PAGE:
Once, ages ago, I came across a website with loads of SO live recordings and some great artwork to go with them. Now I can't find either the live recordings or the pictures, or the website

Alternates: Steve Albini's Blues, Hard to love a man like you, most of Ghost Tropic

85. Sonic Youth, Cotton Crown

I saw Sonic Youth's first show in the UK, supporting Nick Cave and the Bad Seeds at the Hammersmith Palais. They wandered on stage, propped two guitars up against the monitor boxes so they feedbacked all the way through the show and played 35 minutes of tracks like Brother James. Great stuff. Since then, I have bought pretty much every SY cd as it has come out, but this is by far my favourite track.

But that said, I really liked Pink Stream from a few years ago too.

A few years back, I was in New York with Emma on a trip to visit US colleges, and SY played a show at the Bowery ballroom that I went to, the only time I have seen them on their "own patch". I have now seen them 8 or 10 times live, stand out shows include the 1988 Daydream Nation shows at the Astoria with rapeman as support or the "Goodbye 20th century" shows in London.

Definitely one of my favourite bands of the last 25 years

86. Spacemen 3, Rollercoaster

When I lived in Kenilworth in Warwickshire, there were very few local bands, perhaps the best known being The Specials from Coventry. I always rather liked Leamington's finest, Silverfish. Spacemen 3 were from Rugby, about 10 miles away. I saw them once at a local venue before they had achieved any sort of fame, and then once a few years later, just before they broke up. This type of drone-based space rock, psychedelia remains a firm favourite with me and more or less any band in this general field gets my thumbs up

Alternates: Che, Mary Ann, Things will never be the same

87. Spirit, I've got a line on you

I first came across Spirit when they played a couple of tracks on the Old Grey Whistle Test around the time of the release of Potatoland (1980?). Another hippy band that I would grow to love. Indeed I have been trying to complete my CD collection of their albums for some while now. I only saw them once - maybe 1984 or so, the Randy, Ed and Fuzzy version. I do have loads of live recordings of them though from all periods of their life.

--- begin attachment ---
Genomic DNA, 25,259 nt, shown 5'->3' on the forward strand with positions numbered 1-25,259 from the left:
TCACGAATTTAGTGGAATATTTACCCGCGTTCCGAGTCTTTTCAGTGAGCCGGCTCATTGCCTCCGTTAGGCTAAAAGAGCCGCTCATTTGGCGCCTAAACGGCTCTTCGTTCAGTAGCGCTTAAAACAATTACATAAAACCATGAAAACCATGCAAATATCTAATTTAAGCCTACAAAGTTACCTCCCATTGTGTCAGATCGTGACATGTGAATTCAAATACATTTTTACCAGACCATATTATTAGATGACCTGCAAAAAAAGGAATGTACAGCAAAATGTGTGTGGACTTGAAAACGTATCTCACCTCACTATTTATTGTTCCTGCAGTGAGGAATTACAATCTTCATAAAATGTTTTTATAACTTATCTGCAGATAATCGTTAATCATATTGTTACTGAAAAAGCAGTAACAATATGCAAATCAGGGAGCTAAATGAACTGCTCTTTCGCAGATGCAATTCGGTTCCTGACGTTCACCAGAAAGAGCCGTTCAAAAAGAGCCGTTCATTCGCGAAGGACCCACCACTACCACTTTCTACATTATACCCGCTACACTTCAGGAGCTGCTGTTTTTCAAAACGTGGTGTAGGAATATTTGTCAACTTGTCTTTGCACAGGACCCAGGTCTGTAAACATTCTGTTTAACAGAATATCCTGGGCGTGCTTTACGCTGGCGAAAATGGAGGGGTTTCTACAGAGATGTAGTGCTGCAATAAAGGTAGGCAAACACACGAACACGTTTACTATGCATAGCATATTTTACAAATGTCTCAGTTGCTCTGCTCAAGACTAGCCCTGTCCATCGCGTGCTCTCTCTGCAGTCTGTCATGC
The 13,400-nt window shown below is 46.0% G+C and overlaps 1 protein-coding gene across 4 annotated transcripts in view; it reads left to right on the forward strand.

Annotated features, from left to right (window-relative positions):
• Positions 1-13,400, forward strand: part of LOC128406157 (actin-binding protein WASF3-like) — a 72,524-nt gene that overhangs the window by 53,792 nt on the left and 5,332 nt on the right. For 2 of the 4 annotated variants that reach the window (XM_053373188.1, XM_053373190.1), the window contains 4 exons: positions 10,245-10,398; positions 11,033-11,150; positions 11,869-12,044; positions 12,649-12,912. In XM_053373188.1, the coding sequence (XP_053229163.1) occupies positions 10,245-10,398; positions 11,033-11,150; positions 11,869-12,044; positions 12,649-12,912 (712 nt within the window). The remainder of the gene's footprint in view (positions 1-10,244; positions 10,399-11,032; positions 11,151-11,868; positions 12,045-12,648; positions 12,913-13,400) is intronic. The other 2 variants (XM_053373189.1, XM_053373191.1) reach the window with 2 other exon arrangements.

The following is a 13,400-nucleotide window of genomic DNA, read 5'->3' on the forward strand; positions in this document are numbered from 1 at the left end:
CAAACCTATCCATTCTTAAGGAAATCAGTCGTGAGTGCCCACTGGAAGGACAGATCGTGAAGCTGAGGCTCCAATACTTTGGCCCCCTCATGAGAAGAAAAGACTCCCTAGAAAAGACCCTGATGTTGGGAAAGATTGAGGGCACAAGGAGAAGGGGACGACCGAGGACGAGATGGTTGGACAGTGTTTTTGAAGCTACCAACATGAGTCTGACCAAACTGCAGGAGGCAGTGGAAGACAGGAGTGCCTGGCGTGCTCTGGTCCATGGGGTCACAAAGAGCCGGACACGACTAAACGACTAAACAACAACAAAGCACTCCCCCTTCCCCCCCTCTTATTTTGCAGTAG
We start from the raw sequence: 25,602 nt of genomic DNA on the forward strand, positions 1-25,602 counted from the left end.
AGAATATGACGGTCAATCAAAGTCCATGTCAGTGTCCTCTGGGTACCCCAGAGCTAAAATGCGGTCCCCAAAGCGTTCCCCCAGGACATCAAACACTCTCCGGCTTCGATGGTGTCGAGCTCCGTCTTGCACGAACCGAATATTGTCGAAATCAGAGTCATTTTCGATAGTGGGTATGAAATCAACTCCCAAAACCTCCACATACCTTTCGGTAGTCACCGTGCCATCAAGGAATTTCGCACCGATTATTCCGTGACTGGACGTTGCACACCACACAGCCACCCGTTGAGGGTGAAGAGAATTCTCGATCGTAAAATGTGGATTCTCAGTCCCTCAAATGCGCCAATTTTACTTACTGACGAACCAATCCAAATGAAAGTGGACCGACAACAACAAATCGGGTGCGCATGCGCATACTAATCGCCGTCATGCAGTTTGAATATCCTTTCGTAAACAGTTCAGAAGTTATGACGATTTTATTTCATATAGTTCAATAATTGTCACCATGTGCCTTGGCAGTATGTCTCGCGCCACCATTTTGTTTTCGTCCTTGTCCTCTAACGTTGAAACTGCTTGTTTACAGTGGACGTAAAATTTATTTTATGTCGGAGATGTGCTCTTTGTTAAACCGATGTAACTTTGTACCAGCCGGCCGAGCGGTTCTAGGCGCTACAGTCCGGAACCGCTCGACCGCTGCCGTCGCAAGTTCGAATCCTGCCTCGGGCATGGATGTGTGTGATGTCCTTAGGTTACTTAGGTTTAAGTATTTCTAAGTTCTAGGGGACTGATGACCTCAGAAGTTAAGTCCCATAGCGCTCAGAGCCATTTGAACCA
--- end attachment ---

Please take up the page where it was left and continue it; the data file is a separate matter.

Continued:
The other week I came across some old music magazines in a box in the garage. things like Trouser Press, Ablaze, ZigZag, Forced Exposure and Dark Star. The latter has a free flexi 7" featuring Spirit's Midnight Train - now there's a track I haven't heard for a long time.

I was actually really quite sad when Randy California drowned a few years back.

Alternates: Most of the Clear cd, Look to the left,

88. Alan Stivell, The Foggy Dew

Back in 1975, I went on a school trip to Brittany, staying at Roscoff near St Malo. One of the guys on the trip bought Alan Stivell's Live at the Olympia having heard it in the house he was staying at. What a superb record that is. He made me a tape of it back in the UK and I virtually wore it out. It would be quite a few years before I acquired a CD of this.

In the early 1990s, we went on holiday to Concarneu and he played a show one evening while we were there - one of the highlights of my live music watching life. And once Linda and i stumbled across a bar called Stivell in some tiny town on the coast near Concarneau with pictures of him on the walls. I have gradually collected quite a number of his recordings, but there remain at least half a dozen I don't have. This year we are going to Brittany on holiday, so maybe I can get them then?


89. Swans, Blood promise

Alternates: Sex, God, Sex

90. Tangarine Dream, Track 1 from Bootleg boxset, Volume

Peel - 8 mins of ricochet, "old hippies never die"

Cloudburst flight

Tangarine Tree, tangarine Leaves



Sunday, 1 May 2011

101 "favourite" tracks, No 71 - 80

71. Will Oldham, Blue Lotus Feet

Alternates: Sheep

72. Pere Ubu, 30 Seconds Over Tokyo


73. Pixies, Gouge Away


74. Planxty, P stands for Paddy, I suppose


75. Iggy and the Stooges, Gimme Danger


76. Portishead, Roads

Alternates: Sour Times,

77. Primal Scream, Step inside this house


78. Elaine Radigue, Koume


79. Lee Ranaldo, Amarillo Ramp (For Robert Smithson)


80. R.E.M. Swan, Swan H


101 "Favourite" tracks - 61-70

61. Low, Do you Know how to Waltz?

Alternates: Especially Me (from the new CD), Pissing,

62. Mamas and the Papas, Look through my Window

Alternates: California Dreaming

63. Mogwai, Two rights don't make a wrong


64. Pete Namlook and Klaus Schulze, Careful with that AKS, Pete, Part 6


65. Pete Namlook, Mirage

Alternates, Asbendos

66. Joanna Newsom, Emily


67. Nico, The Falconer


68. Laura Nyro, Christmas and the beads of Sweat

Alternates: Map to the Treasure, Up on the roof

69. Sinead O'Connor, Ghosts


70. Mike Oldfield, Argiers

Alternates: Ommadawn Part 1